Folk/History: American Traditions and the Study of History, 1900-Present


  • Anthony Bak Buccitelli The Pennsylvania State University, Harrisburg


folklore, folk memory, popular culture, performance


Intimately woven into the fabric of everyday life, American traditions are studied both as texts, read as windows into cultural attitudes, and practices, read as strategies by which people create or contest meaning. This course will introduce students to the role of traditional expressive culture in the life and history of the United States. As traditional expressions often place current issues into certain kinds of relationships with the past, these traditions will be approached through the larger frameworks of race, class, gender, and sexuality that have helped to shape American culture.

Author Biography

Anthony Bak Buccitelli, The Pennsylvania State University, Harrisburg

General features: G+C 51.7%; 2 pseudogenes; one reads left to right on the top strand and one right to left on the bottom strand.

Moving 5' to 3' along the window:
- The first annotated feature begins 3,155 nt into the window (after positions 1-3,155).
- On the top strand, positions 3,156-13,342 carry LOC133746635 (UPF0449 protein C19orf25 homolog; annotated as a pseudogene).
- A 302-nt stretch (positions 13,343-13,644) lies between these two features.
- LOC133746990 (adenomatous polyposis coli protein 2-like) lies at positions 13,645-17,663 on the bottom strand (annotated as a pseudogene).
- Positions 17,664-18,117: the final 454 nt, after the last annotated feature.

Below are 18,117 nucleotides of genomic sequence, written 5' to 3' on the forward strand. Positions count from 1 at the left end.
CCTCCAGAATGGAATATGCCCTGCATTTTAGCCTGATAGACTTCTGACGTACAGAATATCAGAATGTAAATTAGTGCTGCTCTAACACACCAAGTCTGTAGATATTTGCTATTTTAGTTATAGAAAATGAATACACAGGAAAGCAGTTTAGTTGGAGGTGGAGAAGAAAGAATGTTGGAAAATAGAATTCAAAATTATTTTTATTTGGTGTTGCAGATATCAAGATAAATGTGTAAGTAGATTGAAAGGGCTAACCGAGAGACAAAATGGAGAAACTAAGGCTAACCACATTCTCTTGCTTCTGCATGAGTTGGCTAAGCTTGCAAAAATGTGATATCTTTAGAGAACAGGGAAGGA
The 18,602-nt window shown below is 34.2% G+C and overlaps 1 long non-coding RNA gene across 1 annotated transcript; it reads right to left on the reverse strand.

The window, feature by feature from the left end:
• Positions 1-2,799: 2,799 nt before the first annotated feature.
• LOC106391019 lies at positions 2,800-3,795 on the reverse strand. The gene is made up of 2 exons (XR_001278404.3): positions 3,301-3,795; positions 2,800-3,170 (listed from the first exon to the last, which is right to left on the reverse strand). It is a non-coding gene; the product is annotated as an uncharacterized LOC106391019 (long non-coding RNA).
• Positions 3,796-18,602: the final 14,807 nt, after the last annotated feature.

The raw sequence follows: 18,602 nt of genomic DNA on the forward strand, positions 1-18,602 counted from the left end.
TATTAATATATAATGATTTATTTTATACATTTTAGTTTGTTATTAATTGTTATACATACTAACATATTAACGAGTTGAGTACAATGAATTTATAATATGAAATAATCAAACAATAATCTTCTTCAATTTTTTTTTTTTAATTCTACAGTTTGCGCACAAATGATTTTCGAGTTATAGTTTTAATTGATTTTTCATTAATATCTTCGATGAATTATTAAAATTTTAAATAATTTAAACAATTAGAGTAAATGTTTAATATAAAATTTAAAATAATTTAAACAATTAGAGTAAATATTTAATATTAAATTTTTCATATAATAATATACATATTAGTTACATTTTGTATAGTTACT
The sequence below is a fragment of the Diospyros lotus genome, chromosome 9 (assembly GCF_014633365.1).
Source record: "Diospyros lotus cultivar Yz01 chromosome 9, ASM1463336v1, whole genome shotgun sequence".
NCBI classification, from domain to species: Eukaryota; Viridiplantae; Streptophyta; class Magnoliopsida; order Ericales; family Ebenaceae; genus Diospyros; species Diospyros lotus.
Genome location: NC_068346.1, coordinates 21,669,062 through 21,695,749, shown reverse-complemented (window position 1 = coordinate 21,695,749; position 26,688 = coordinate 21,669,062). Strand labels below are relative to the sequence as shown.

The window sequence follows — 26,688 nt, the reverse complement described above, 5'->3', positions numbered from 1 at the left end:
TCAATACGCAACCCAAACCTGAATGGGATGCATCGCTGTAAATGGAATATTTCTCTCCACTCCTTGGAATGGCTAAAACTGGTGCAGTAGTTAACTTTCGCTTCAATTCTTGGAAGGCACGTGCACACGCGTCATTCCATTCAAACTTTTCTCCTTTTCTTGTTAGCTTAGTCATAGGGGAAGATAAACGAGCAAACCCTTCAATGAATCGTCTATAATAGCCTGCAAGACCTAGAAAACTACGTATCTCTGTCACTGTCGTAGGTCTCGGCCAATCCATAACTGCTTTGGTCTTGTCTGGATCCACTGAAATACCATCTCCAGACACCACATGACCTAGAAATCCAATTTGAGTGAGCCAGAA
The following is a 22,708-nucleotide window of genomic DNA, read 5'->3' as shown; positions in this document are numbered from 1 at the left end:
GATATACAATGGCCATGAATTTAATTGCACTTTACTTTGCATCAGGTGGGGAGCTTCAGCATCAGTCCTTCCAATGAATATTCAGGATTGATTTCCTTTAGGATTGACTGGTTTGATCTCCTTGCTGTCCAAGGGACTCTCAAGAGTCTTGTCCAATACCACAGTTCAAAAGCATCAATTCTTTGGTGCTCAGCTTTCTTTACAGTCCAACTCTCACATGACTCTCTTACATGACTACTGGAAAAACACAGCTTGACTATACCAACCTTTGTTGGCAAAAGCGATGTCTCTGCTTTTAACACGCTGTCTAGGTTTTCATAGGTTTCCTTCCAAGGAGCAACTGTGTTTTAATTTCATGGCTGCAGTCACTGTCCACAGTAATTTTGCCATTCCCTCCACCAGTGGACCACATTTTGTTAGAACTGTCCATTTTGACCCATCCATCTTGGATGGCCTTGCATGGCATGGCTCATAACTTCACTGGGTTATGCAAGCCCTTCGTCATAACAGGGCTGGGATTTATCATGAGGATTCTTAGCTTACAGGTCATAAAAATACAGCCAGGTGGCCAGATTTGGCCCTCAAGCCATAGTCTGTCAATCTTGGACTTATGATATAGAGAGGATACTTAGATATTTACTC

Anthony Bak Buccitelli is assistant professor of american studies and communications. He holds a Ph.D. in american and new england studies from Boston University and an M.A. in folklore from the University of California, Berkeley. He currently serves as co-editor for Cultural Analysis: An Interdisciplinary Forum on Folklore and Popular Culture, on the editorial boards of Alternative Spirituality and Religions Review and New Directions in Folklore, and the Journal of American Studies of Turkey. He has also served on the Council of the New England American Studies Association and and on the Executive Committee of the Western States Folklore Society. He was the recipient of an Angela J. and James J. Rallis Memorial Award and an Alice M. Brennan Humanities Award in 2010, given by the Humanities Foundation at Boston University, and the Oberlin College Fellowship for Alumni in 2009. His current book project Remembering Our Town: Social Memory, Folklore, and (Trans) Locality in Three Ethnic Neighborhoods in Boston examines the interrelationship of ethnicity and place identity in the vernacular memory practices of urban ethnic neighborhoods. His other publications include his chapter “Performance 2.0: Observations Toward a Theory of the Digital Performance of Folklore” in Folk Culture in the Digital Age (Utah State University Press, 2012), journal articles on digital hyperlocality, and reference entries for Multicultural America: A Multicultural Encyclopedia and Celebrating Latino Folklore: An Encyclopedia of Cultural Traditions.